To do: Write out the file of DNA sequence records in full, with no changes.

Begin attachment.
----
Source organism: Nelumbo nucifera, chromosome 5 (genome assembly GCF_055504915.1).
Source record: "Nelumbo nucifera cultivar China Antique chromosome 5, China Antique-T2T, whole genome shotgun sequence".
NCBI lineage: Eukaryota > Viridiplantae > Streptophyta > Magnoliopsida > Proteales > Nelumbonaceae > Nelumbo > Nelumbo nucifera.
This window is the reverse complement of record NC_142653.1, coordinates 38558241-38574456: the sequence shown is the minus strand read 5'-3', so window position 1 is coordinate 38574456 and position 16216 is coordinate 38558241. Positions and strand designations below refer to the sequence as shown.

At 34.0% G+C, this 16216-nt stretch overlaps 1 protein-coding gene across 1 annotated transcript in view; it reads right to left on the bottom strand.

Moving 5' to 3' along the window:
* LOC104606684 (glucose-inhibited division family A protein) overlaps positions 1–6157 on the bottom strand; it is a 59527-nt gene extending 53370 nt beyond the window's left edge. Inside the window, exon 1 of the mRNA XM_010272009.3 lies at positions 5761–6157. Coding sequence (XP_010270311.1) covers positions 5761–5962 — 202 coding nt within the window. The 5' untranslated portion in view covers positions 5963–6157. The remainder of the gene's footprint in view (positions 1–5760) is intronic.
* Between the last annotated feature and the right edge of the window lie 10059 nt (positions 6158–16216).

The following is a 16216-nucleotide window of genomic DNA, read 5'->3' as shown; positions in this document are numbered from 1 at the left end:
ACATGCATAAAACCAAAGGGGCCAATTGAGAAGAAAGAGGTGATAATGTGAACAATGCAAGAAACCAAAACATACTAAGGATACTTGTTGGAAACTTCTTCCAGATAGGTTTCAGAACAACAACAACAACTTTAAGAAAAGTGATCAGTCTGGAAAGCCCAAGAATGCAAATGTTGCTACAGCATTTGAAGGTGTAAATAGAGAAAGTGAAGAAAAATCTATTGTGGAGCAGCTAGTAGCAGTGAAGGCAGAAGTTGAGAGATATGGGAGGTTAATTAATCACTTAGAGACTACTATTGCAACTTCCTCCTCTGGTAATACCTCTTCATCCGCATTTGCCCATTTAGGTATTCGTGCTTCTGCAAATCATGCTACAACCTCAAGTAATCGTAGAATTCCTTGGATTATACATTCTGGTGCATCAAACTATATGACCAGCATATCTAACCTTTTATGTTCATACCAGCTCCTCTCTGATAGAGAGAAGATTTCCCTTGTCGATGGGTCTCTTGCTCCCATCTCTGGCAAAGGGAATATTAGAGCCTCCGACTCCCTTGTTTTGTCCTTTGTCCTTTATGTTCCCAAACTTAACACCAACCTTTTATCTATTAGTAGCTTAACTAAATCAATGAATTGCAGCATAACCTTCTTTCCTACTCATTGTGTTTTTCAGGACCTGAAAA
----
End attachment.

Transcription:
Source organism: Nelumbo nucifera, chromosome 5 (genome assembly GCF_055504915.1).
Source record: "Nelumbo nucifera cultivar China Antique chromosome 5, China Antique-T2T, whole genome shotgun sequence".
NCBI lineage: Eukaryota > Viridiplantae > Streptophyta > Magnoliopsida > Proteales > Nelumbonaceae > Nelumbo > Nelumbo nucifera.
This window is the reverse complement of record NC_142653.1, coordinates 38558241-38574456: the sequence shown is the minus strand read 5'-3', so window position 1 is coordinate 38574456 and position 16216 is coordinate 38558241. Positions and strand designations below refer to the sequence as shown.

At 34.0% G+C, this 16216-nt stretch overlaps 1 protein-coding gene across 1 annotated transcript in view; it reads right to left on the bottom strand.

Moving 5' to 3' along the window:
* LOC104606684 (glucose-inhibited division family A protein) overlaps positions 1–6157 on the bottom strand; it is a 59527-nt gene extending 53370 nt beyond the window's left edge. Inside the window, exon 1 of the mRNA XM_010272009.3 lies at positions 5761–6157. Coding sequence (XP_010270311.1) covers positions 5761–5962 — 202 coding nt within the window. The 5' untranslated portion in view covers positions 5963–6157. The remainder of the gene's footprint in view (positions 1–5760) is intronic.
* Between the last annotated feature and the right edge of the window lie 10059 nt (positions 6158–16216).

The following is a 16216-nucleotide window of genomic DNA, read 5'->3' as shown; positions in this document are numbered from 1 at the left end:
ACATGCATAAAACCAAAGGGGCCAATTGAGAAGAAAGAGGTGATAATGTGAACAATGCAAGAAACCAAAACATACTAAGGATACTTGTTGGAAACTTCTTCCAGATAGGTTTCAGAACAACAACAACAACTTTAAGAAAAGTGATCAGTCTGGAAAGCCCAAGAATGCAAATGTTGCTACAGCATTTGAAGGTGTAAATAGAGAAAGTGAAGAAAAATCTATTGTGGAGCAGCTAGTAGCAGTGAAGGCAGAAGTTGAGAGATATGGGAGGTTAATTAATCACTTAGAGACTACTATTGCAACTTCCTCCTCTGGTAATACCTCTTCATCCGCATTTGCCCATTTAGGTATTCGTGCTTCTGCAAATCATGCTACAACCTCAAGTAATCGTAGAATTCCTTGGATTATACATTCTGGTGCATCAAACTATATGACCAGCATATCTAACCTTTTATGTTCATACCAGCTCCTCTCTGATAGAGAGAAGATTTCCCTTGTCGATGGGTCTCTTGCTCCCATCTCTGGCAAAGGGAATATTAGAGCCTCCGACTCCCTTGTTTTGTCCTTTGTCCTTTATGTTCCCAAACTTAACACCAACCTTTTATCTATTAGTAGCTTAACTAAATCAATGAATTGCAGCATAACCTTCTTTCCTACTCATTGTGTTTTTCAGGACCTGAAAA